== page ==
Relevance is the heart and soul of email marketing, and newsletter content that fails to strike interest in its audience will quickly find itself on the unsubscribe pile. Experienced email marketers are well aware that in order to maintain a burgeoning subscription list it is imperative to provide informative, entertaining and alluring content that incentivizes subscribers to engage with the brand. A study just published in the United Kingdom shows how significant relevant email content is to the recipient and the surprisingly elevated level of dissatisfaction consumers have with the lack of relevance in many of the email messages they receive.
Wealthy Individuals Most Likely to Grant Permission
A recent study by marketing group GI Insight discovered that fully 73% of consumers provided permission to the brands they had previously purchased products or services from. Separating these findings by age shows that the highest group to give permission is the 45 to 54 year old strata at 80%, with the lowest being the 18 to 24 year olds at 67%. When the data is correlated to household income, individuals in the over $200,000 per year group were the most likely to grant permission at an almost saturating 89%, while paradoxically, people earning between $150,000 and $200,000 were the least likely to give permission at 68%.
Discerning Tastes a Key Factor to Consider
The nearly nine out of every ten high income individuals who habitually grant permission do so to specific brands that they have a specific interest in. The email addresses belonging to high income users are notoriously difficult to obtain, as people with this level of income have a tendency to be choosy and selective. Therefore it would be in error to interpret that high percentage as wealthy individuals being indiscriminate or non-selective when the opposite is most likely the case. Their high permission rate is actually a function of their discerning and discriminating tastes as well as their ability to pinpoint the brands that properly cater to their judicious nature.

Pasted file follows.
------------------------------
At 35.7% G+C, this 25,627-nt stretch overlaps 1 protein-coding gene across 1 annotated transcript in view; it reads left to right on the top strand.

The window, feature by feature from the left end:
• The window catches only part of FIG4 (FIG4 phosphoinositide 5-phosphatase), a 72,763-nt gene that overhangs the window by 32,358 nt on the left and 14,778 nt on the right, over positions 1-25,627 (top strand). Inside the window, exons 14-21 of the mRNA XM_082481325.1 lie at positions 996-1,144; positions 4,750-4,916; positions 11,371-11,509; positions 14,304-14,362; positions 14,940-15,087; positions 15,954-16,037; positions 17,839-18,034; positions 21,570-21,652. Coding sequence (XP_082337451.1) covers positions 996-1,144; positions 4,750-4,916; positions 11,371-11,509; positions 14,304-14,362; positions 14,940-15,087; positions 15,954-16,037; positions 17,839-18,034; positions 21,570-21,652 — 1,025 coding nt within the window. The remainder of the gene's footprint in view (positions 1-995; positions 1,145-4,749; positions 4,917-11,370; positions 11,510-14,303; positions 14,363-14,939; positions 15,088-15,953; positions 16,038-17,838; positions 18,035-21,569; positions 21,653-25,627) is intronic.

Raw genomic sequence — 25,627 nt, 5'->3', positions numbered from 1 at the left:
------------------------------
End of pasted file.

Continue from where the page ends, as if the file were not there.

More than Half of All Recipients Call Their Emails Irrelevant
A surprising statistic is that over half (51%) of the 2,000 consumers polled had also provided permission to companies that they have had no previous business relationship with. Females were slightly less likely to provide permission to companies they had not previously dealt with at 49% of the total and males were more likely at 53%. Males were also more sanguine about the relevancy of the emails they received. Fully 55% of all males stated that almost all the email marketing messages they get are irrelevant, with exactly half of the females agreeing. This “email grumpiness” seems to increase with age, as 43% of all individuals polled aged 18 to 24 called their email irrelevant as compared to 57% of the 45 to 54 year old age group.
Nearly 8 Out of 10 High Income Earners Find Emails Relevant
Once again very high income individuals seem to be the email marketer’s dream subjects. While fully 54% of all people with a household income of less than $75,000 stated that almost all the email they receive is irrelevant, that figure drops to just 22% for the people earning over $200,000 per year. Again, this statistic points to the higher level of selectivity exercised by wealthy individuals: They tend to believe that the email missives they receive are relevant primarily because they have been so choosy in the first place and only subscribed to brand newsletters where they have a fervent and ongoing interest.
The lesson that the GI Insight study provides for email marketers is that the struggle to keep your subscription list healthy and growing is fought on an email to email basis. Maximum effort must be placed into the composition and design of each message to ensure that your subscribers keep looking forward to the next installment, and don’t choose to opt out because you’ve bored them away.